As an industry insider, how does he rate Yellowcake? “It’s probably amongst the top 10 percent of juniors in that it actually has a project that is likely to become a producer,” Rich concluded. “I think the fact that it is a U.S. registered company with U.S. resources adds some retail stock market appeal in the U.S. It would appear the market does see the potential because the market cap is running close to a quarter-billion, and the company is less than three months old.”
Dr. Rich pointed out something which often arrives on our plate, ‘The Canadian Question.’ He said, “If one looks at the overwhelming majority of juniors, they are not U.S. registered companies. They may have holdings in the U.S., but they are out of Canada, Australia and perhaps other nationalities.” What’s the difference? “I think there is a market for a pure American uranium play,” he said. “People could fall in love with Wyoming uranium. People could love Juniper Ridge. There are people that like American-based energy sources.” Good point.
Will the Uranium Bull Continue Running?
Because of Dr. Rich’s close industry ties, we talked shop. How does this bull market compare with the previous ones? “There are three things that have changed,” he told us. “One is the pretty strong expectation of new nuclear plant orders, and the fact that the U.S. utilities that are anticipating making new nuclear plant orders have already been purchasing material for first core. Demand has been stronger than expected from people who will be end users of it (material). In the nearer to mid-term, there’s been an unexpectedly large amount of buying by both investors and by producers. They have either had bad luck with their operations in terms of getting out the expected uranium, or have had accidents.”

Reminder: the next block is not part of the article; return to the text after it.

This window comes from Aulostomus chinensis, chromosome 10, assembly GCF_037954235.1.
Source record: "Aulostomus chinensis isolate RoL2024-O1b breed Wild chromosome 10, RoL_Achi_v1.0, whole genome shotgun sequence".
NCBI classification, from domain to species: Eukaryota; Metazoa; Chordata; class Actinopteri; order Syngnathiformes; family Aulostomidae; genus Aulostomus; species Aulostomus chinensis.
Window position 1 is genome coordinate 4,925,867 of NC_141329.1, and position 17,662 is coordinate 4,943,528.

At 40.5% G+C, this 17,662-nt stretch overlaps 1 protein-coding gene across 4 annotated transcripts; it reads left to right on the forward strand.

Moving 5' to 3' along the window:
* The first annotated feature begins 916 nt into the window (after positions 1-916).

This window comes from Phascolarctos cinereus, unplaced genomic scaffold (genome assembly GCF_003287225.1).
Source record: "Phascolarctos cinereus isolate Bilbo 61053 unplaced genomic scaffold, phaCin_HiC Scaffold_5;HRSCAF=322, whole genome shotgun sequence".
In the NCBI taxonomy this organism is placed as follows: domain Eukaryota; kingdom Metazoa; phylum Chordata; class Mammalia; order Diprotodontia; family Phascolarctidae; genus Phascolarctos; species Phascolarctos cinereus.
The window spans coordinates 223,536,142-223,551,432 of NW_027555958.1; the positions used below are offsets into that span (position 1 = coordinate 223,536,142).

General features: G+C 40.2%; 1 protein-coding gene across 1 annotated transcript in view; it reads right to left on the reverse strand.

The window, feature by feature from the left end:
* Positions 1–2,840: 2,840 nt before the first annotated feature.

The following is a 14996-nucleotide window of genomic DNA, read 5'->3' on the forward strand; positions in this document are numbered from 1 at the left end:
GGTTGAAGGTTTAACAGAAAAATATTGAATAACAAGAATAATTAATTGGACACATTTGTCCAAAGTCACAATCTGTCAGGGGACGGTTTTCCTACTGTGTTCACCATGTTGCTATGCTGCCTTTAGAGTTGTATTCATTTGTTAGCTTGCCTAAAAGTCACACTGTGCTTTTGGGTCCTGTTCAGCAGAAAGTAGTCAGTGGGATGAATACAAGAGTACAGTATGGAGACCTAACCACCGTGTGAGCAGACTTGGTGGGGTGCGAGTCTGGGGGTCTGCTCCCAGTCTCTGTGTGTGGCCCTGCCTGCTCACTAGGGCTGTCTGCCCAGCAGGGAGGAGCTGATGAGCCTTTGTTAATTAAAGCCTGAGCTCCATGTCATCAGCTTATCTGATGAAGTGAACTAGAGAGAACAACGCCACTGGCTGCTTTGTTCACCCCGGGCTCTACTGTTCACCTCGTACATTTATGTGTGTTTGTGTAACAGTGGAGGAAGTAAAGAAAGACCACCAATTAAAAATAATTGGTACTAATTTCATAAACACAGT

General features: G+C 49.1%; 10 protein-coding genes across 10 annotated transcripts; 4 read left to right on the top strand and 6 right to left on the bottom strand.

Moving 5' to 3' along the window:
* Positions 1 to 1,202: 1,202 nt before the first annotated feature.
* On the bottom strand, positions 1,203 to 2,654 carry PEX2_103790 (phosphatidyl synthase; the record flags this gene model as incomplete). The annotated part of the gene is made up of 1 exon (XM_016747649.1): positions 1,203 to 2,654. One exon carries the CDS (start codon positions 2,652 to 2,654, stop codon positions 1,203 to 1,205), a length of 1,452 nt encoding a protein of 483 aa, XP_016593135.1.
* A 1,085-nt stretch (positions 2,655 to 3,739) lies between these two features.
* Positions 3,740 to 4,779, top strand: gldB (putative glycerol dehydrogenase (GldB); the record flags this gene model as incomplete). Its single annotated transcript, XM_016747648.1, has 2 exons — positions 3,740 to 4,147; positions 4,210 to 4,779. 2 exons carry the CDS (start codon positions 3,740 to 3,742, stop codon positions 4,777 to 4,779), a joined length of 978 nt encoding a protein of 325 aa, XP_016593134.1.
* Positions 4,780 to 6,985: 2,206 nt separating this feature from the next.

What started all this? “Cameco (NYSE:CCJ), ERA, Olympic Dam and Rossing were down for the first quarter 2003. There was a lot of stuff that was happening that brought the major producers into the market for millions of pounds a year, when before they were offering buyers free options for additional stuff,” Dr. Rich pointed out. “We went very quickly from an oversupply situation to a shortage. Producers were using up inventories and/or having to go to the market for material. I know that personally because I was involved in acquiring uranium for one of the major producers.”